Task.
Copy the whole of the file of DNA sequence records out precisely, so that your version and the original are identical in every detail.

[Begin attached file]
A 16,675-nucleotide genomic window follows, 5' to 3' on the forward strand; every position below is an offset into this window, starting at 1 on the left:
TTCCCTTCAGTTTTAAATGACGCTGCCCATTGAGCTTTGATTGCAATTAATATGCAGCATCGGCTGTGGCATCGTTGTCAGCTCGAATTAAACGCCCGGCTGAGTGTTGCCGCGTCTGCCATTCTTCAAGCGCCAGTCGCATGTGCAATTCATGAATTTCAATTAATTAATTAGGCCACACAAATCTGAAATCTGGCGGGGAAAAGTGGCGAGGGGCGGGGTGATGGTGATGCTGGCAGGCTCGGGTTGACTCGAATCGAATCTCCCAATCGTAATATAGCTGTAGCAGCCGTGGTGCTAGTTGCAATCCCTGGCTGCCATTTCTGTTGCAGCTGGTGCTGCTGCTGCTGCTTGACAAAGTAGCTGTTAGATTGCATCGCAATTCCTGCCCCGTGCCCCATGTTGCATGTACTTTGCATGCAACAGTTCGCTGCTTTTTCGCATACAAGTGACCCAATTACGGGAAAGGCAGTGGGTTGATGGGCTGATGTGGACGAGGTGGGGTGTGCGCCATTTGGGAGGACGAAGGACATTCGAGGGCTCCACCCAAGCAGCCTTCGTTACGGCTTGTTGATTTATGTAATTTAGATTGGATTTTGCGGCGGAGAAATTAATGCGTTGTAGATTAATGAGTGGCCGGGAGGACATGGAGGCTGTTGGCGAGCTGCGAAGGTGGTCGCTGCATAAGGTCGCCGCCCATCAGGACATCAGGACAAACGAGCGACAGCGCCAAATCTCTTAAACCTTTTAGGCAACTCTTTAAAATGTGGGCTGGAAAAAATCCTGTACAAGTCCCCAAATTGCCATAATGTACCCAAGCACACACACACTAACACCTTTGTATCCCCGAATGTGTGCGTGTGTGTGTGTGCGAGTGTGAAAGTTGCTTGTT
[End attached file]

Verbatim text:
A 16,675-nucleotide genomic window follows, 5' to 3' on the forward strand; every position below is an offset into this window, starting at 1 on the left:
TTCCCTTCAGTTTTAAATGACGCTGCCCATTGAGCTTTGATTGCAATTAATATGCAGCATCGGCTGTGGCATCGTTGTCAGCTCGAATTAAACGCCCGGCTGAGTGTTGCCGCGTCTGCCATTCTTCAAGCGCCAGTCGCATGTGCAATTCATGAATTTCAATTAATTAATTAGGCCACACAAATCTGAAATCTGGCGGGGAAAAGTGGCGAGGGGCGGGGTGATGGTGATGCTGGCAGGCTCGGGTTGACTCGAATCGAATCTCCCAATCGTAATATAGCTGTAGCAGCCGTGGTGCTAGTTGCAATCCCTGGCTGCCATTTCTGTTGCAGCTGGTGCTGCTGCTGCTGCTTGACAAAGTAGCTGTTAGATTGCATCGCAATTCCTGCCCCGTGCCCCATGTTGCATGTACTTTGCATGCAACAGTTCGCTGCTTTTTCGCATACAAGTGACCCAATTACGGGAAAGGCAGTGGGTTGATGGGCTGATGTGGACGAGGTGGGGTGTGCGCCATTTGGGAGGACGAAGGACATTCGAGGGCTCCACCCAAGCAGCCTTCGTTACGGCTTGTTGATTTATGTAATTTAGATTGGATTTTGCGGCGGAGAAATTAATGCGTTGTAGATTAATGAGTGGCCGGGAGGACATGGAGGCTGTTGGCGAGCTGCGAAGGTGGTCGCTGCATAAGGTCGCCGCCCATCAGGACATCAGGACAAACGAGCGACAGCGCCAAATCTCTTAAACCTTTTAGGCAACTCTTTAAAATGTGGGCTGGAAAAAATCCTGTACAAGTCCCCAAATTGCCATAATGTACCCAAGCACACACACACTAACACCTTTGTATCCCCGAATGTGTGCGTGTGTGTGTGTGCGAGTGTGAAAGTTGCTTGTT